After decades of advocacy and work, new protections might finally be coming to one of Oregon’s most treasured landscapes – the Wild Rogue in Southwest Oregon. Earlier this year, Congressman Peter DeFazio introduced the Wild Rogue Conservation and Recreation Enhancement Act, a bill that would expand the Wild Rogue Wilderness by 59,000 acres. The bill would also designate a 98,000-acre Rogue River National Recreation Area. Together with companion legislation in the Senate supported by Jeff Merkley and Ron Wyden, new safeguards for this incredible region are closer than ever to becoming a reality.
Congress originally designated the Wild Rogue Wilderness all the way back in 1978, recognizing its rugged canyon landscape, diversity of fish and wildlife, and of course, the Rogue Rivers itself, as a true natural treasure. However, the campaign to protect the Wild Rogue didn’t end in the 70s. Over the ensuing decades, public lands advocates continued to push for legislation that would not only expand the Wild Rogue to protect salmon, old-growth forests, and clean waters, but also recognize the growing role of recreation in Southwest Oregon.
Congressman Peter DeFazio took up the cause of the Wild Rogue in June of 2008, introducing legislation to expand the protections 40 years after its original designation. As with many public lands bills, that proposal was refined over time and has needed to be reintroduced many times over the last decade to advance through the legislative process. It has only been through diligence and tenacity that the Wild Rogue proposal has persevered.
In the meantime, the need for Congressional action has only become more clear. In 2003, the Bureau of Land Management proposed an old-growth logging sale called Kelsey Whiskey that threatened the heart of the Rogue River watershed. While it was eventually withdrawn, partially thanks to DeFazio’s opposition to the sale, other threats like mining and development have remained a concern.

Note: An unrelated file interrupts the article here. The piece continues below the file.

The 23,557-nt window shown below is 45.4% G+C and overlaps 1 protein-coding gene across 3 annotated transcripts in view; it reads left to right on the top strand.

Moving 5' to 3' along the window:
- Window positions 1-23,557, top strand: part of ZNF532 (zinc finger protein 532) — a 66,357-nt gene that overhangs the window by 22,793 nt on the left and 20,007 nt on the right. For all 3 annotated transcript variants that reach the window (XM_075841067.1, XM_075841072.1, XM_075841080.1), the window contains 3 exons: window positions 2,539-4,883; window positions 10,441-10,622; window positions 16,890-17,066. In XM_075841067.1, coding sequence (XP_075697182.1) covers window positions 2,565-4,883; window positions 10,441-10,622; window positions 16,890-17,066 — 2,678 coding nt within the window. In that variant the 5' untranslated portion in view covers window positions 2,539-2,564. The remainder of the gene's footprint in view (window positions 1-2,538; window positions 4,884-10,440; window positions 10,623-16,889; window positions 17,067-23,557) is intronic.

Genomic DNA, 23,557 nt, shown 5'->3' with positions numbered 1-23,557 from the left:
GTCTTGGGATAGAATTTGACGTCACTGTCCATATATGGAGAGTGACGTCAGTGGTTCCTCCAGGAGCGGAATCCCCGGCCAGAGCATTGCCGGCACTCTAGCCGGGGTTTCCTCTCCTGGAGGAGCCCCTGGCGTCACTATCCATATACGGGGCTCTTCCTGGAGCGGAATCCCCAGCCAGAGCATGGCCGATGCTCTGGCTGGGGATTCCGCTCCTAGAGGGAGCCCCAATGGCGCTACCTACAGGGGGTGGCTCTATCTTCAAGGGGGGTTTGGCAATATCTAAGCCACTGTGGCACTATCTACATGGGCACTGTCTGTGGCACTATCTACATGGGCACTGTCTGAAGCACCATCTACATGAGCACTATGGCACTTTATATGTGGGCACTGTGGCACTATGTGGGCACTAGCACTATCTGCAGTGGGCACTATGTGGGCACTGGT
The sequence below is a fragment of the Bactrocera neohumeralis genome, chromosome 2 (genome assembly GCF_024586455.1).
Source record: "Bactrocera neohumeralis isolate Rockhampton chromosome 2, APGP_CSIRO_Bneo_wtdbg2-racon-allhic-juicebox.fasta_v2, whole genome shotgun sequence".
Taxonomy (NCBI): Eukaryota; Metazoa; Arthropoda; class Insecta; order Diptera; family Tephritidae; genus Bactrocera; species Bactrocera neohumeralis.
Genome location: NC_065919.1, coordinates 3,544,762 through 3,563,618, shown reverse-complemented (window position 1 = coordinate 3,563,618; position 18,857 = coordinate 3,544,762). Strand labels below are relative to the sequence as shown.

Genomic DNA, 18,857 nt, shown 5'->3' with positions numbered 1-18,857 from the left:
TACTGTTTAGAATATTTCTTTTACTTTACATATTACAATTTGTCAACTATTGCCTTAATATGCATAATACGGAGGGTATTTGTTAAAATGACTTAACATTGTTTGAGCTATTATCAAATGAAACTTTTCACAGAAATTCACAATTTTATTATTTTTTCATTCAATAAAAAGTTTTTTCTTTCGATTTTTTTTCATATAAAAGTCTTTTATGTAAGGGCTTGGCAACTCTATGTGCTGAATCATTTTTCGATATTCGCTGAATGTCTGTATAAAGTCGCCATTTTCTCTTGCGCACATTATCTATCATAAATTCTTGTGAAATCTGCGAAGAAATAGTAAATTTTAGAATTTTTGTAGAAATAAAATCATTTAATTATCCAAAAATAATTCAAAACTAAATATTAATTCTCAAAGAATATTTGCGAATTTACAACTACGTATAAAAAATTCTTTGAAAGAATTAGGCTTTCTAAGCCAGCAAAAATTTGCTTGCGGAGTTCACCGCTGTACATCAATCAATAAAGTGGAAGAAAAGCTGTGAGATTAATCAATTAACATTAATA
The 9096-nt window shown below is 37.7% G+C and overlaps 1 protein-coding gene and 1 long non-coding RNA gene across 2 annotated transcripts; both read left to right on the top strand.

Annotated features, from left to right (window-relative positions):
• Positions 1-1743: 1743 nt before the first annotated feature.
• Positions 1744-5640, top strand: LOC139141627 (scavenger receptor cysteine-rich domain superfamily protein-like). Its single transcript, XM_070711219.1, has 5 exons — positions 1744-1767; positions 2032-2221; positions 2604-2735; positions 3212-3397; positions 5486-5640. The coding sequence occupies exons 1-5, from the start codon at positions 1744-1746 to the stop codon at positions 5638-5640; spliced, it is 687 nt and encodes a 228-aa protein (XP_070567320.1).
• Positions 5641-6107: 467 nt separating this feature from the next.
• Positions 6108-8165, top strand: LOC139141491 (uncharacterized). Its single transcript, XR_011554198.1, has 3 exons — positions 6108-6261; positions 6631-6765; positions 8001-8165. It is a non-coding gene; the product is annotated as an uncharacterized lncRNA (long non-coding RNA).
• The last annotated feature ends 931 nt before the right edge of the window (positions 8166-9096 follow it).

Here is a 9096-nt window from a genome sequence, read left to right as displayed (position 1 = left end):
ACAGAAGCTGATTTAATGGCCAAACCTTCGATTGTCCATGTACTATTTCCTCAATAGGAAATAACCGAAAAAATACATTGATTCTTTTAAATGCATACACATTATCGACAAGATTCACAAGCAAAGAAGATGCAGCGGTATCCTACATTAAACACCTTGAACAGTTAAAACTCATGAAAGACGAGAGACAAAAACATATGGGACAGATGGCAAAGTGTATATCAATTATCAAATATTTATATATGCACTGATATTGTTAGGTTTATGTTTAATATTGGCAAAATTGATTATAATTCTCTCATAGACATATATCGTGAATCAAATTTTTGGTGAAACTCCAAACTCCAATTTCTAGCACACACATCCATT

The Wild Rogue’s natural treasures have not been the only values at stake. The legislation also seeks to buttress Southwest Oregon’s recreation economy. People come from all over the world to experience the amazing rafting, hiking, and fishing here. The Rogue River and its wildlands have become a driver of sustainable jobs in surrounding communities across Josephine County, like Grants Pass. An ECONorthwest study showed $30 million in economic activity derived from Rogue River recreation and over 445 jobs supported by the Rogue River and surrounding wildlands.
Having announced his retirement, Congressman DeFazio has declared that he intends to revisit Wilderness areas he’s worked to protect in Oregon. Among those are the most recent, the Devil’s Staircase Wilderness in the Oregon Coast Range, protected in 2019.
However, he continues to push for the Wild Rogue Wilderness through his last session in Congress. Thanks to his persistence, as well as that of countless public lands advocates, recreation leaders, and conservationists, he may well be rewarded for his efforts. The passage of the Wild Rogue this year would be a worthy culmination of Defazio’s career, cementing his legacy as a champion of Oregon’s special places and a celebration of the work of all of the Oregonians across generations that have worked to safeguard this special place.